Black Tot Day

Today is Black Tot Day and the 45th anniversary of the last ever daily rum ration served to sailors in the Royal Navy. After over three hundred years of tradition, at six bells in the forenoon watch (11am) on 31 July 1970, ‘Up Spirits’ was piped on the Bos’n’s call and the grog tub was rolled out for the last time across the British fleet.

The rum ration had held a sacred place in the hearts of Navy sailors since it was first introduced in 1655 as part of the standard Navy rationing of beer, wine and spirits in place of tea, coffee, cocoa and water on all shifts. Until 1740 each sailor was entitled to half a pint of neat rum (40% proof) and a gallon of beer if they wanted it – and most did. 

The rum ration in particular was doled out in a ceremony announced by the Bos’n piping “Up Spirits”. At this call, senior crew members would convene at the door of the Spirit Room, the heavily padlocked home of the ship’s casks of hard liquor. Inside, the Butcher tapped a cask and drew off the day’s ration for the entire ship’s company. Neat tots were issued for the Chiefs and Petty Officers and then the remainder, in a padlocked cask or breaker, was carried to the rum tub.

At Rumcall (played on the bugle) the breaker was unlocked and emptied carefully into the oak tub, with the company arranged in reverence to its shining brass hoops and inscription of “The King – God Bless Him”.

At this point the Petty Officer would consult his ledger and grandly announce the number of tots to which each mess was entitled. Once served, the remainder was poured away down the scuppers (or snuck back to the officers’ cabins).

By 1740, however, Admiral ‘Old Grogram’ Vernon had decided that drunkenness was a scourge up with which the Navy should not put and introduced a ‘Grog’ of 4 parts water to 1 part rum.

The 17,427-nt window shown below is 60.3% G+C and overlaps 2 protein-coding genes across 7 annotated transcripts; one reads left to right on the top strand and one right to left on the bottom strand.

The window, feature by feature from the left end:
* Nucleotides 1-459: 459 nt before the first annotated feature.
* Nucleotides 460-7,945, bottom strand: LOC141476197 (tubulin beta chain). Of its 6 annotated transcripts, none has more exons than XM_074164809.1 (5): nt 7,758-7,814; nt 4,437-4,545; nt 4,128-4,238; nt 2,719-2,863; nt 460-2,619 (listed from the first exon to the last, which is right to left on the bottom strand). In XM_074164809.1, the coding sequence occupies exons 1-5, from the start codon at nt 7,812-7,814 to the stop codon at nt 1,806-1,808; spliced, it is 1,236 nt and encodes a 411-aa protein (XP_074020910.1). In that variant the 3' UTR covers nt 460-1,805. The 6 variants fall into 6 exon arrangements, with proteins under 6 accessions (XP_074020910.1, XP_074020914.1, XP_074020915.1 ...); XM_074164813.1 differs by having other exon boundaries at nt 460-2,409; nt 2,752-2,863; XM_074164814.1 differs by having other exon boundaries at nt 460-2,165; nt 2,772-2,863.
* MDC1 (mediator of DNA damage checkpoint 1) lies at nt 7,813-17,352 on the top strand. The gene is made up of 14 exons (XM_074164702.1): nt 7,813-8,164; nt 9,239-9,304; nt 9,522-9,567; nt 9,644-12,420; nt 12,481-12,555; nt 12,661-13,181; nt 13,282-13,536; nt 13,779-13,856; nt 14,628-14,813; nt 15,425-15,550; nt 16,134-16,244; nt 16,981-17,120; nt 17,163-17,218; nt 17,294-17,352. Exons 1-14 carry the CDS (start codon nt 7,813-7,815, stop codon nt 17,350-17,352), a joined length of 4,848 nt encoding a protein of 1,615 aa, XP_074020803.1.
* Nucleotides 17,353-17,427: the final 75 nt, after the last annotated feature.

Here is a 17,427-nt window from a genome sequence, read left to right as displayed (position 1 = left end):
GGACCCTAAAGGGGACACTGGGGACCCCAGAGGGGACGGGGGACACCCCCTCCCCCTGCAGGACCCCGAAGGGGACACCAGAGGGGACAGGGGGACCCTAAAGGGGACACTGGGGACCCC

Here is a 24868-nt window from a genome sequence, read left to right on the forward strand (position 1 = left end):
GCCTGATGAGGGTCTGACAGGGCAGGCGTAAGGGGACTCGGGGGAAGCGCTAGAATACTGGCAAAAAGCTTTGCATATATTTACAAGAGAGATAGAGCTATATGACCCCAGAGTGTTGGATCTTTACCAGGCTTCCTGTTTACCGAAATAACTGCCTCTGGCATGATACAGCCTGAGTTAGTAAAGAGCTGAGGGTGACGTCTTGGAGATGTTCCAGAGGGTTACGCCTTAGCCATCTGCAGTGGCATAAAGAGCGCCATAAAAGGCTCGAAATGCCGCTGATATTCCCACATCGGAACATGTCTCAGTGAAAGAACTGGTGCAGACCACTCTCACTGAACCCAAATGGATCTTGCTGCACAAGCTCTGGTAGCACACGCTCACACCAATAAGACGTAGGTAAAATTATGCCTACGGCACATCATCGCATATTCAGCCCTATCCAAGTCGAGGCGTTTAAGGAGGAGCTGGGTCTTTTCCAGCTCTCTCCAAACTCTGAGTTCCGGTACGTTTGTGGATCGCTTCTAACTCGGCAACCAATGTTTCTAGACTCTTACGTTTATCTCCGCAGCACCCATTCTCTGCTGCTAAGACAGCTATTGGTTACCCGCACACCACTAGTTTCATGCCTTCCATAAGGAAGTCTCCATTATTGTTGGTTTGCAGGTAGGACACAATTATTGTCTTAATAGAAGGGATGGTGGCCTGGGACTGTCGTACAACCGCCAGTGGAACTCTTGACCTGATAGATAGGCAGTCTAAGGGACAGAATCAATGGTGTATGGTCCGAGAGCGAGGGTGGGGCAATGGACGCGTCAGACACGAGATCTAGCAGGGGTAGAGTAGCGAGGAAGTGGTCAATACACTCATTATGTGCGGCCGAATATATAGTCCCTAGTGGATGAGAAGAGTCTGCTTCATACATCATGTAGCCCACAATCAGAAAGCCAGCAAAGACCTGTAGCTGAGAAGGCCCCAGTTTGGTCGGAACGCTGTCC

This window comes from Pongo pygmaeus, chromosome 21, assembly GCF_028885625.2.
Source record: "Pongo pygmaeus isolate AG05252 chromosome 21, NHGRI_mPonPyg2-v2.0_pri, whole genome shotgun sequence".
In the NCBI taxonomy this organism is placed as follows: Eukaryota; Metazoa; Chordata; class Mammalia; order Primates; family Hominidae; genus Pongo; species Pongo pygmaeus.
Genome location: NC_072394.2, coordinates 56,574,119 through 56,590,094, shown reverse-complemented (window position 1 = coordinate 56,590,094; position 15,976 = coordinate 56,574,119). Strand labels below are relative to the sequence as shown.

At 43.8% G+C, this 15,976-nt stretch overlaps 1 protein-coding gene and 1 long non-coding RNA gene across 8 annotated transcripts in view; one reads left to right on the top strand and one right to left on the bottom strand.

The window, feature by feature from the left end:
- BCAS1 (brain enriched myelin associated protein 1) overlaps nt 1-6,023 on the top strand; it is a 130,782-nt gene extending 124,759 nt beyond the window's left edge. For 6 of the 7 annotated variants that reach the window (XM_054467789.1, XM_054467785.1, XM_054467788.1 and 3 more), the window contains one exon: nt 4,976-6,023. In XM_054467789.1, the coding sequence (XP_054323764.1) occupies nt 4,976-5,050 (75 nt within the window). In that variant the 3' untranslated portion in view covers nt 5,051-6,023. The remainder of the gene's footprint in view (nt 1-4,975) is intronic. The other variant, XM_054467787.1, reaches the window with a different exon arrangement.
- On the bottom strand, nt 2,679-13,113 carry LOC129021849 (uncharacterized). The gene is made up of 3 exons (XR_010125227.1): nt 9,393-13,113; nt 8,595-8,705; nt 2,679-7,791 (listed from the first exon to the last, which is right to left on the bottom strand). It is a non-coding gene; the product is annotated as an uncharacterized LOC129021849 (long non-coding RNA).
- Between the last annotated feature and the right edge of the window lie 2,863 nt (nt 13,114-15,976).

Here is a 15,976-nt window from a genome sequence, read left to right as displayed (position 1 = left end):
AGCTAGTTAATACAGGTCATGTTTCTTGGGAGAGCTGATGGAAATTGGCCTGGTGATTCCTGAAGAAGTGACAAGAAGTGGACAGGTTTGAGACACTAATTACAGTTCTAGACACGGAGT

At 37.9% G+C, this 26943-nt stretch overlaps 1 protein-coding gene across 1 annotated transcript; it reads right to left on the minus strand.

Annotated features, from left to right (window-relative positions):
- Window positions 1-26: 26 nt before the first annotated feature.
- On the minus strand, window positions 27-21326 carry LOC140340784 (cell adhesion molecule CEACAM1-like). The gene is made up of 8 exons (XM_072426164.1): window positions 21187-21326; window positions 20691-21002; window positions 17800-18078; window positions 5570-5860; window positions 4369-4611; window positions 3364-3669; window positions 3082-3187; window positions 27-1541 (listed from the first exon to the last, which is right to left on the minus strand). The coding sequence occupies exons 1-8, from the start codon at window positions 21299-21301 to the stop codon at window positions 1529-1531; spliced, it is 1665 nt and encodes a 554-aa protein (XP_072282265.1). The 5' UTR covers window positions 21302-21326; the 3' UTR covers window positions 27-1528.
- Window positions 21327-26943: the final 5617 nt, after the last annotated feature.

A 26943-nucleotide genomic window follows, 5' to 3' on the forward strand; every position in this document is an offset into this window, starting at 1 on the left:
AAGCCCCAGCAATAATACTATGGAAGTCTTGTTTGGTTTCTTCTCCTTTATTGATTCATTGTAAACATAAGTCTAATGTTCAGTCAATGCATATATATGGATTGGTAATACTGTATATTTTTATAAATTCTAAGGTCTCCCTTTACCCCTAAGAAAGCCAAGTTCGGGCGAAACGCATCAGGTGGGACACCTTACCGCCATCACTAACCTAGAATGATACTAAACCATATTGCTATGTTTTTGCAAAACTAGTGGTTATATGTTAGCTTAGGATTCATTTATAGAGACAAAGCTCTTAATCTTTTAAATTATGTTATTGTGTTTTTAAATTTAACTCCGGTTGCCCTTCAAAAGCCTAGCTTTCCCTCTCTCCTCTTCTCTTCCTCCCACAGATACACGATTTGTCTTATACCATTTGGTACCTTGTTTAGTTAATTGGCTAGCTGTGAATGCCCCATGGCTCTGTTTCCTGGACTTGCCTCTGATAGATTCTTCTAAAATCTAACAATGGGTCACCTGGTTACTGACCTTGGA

However even this dilution was not enough to keep the sailors in a shipshape condition. By 1745 the Navy had decided to cut back on mixing their drinks and moved to issue beer and spirit rations on alternate days. Eleven years later, the thoughtful addition of lime to the rum further mitigated the effects of the Grog and also had the benefit of guarding against scurvy, although it did give the British the nickname of Limeys.

By 1810 it was clear that the Admiralty was taking its dipsological responsibilities seriously as they codified the rum blend to be used across the fleet (thus creating Navy Rum and a recipe still used by Lamb’s to this day) and by 1824 space considerations were clearly more of a concern and the ration was halved to a quarter pint per man (also known as a tot). This freed up more space in the hold for limes, cannonballs, cabin boys and all the ephemera of a modern naval force.

Again, in 1850, Parliament raised concerns about the level of drinking on the high seas and proposed the abolition of the rum ration. Fortunately common sense prevailed and in some presumably excellent negotiations, the decision was made to merely halve the ration to 1/8 pint per sailor per day, to be served once a day, rather than twice, at noon.

Finally on Black Tot Day the ration itself was abolished in an occasion of great solemnity and mourning; some sailors wore black armbands, and some tots were buried at sea.  It was widely accepted that the extra can of beer that had been added to daily rations was scant compensation.

Genuine Navy Grog

  1. Add four parts water to one part navy rum.  Add lime (post 1756) and enjoy.

Modern Navy Grog

  1. Dissolve three teaspoons of honey in 50ml rum.
  2. Add 10ml fresh lime juice, two dashes of Angostura bitters and 50ml water.
  3. Add cubed ice and shake for twenty seconds.
  4. Strain into an ice filled old fashioned glass and garnish with a wedge of lime
Advertisements

Leave a Reply

Fill in your details below or click an icon to log in:

WordPress.com Logo

You are commenting using your WordPress.com account. Log Out / Change )

Twitter picture

You are commenting using your Twitter account. Log Out / Change )

Facebook photo

You are commenting using your Facebook account. Log Out / Change )

Google+ photo

You are commenting using your Google+ account. Log Out / Change )

Connecting to %s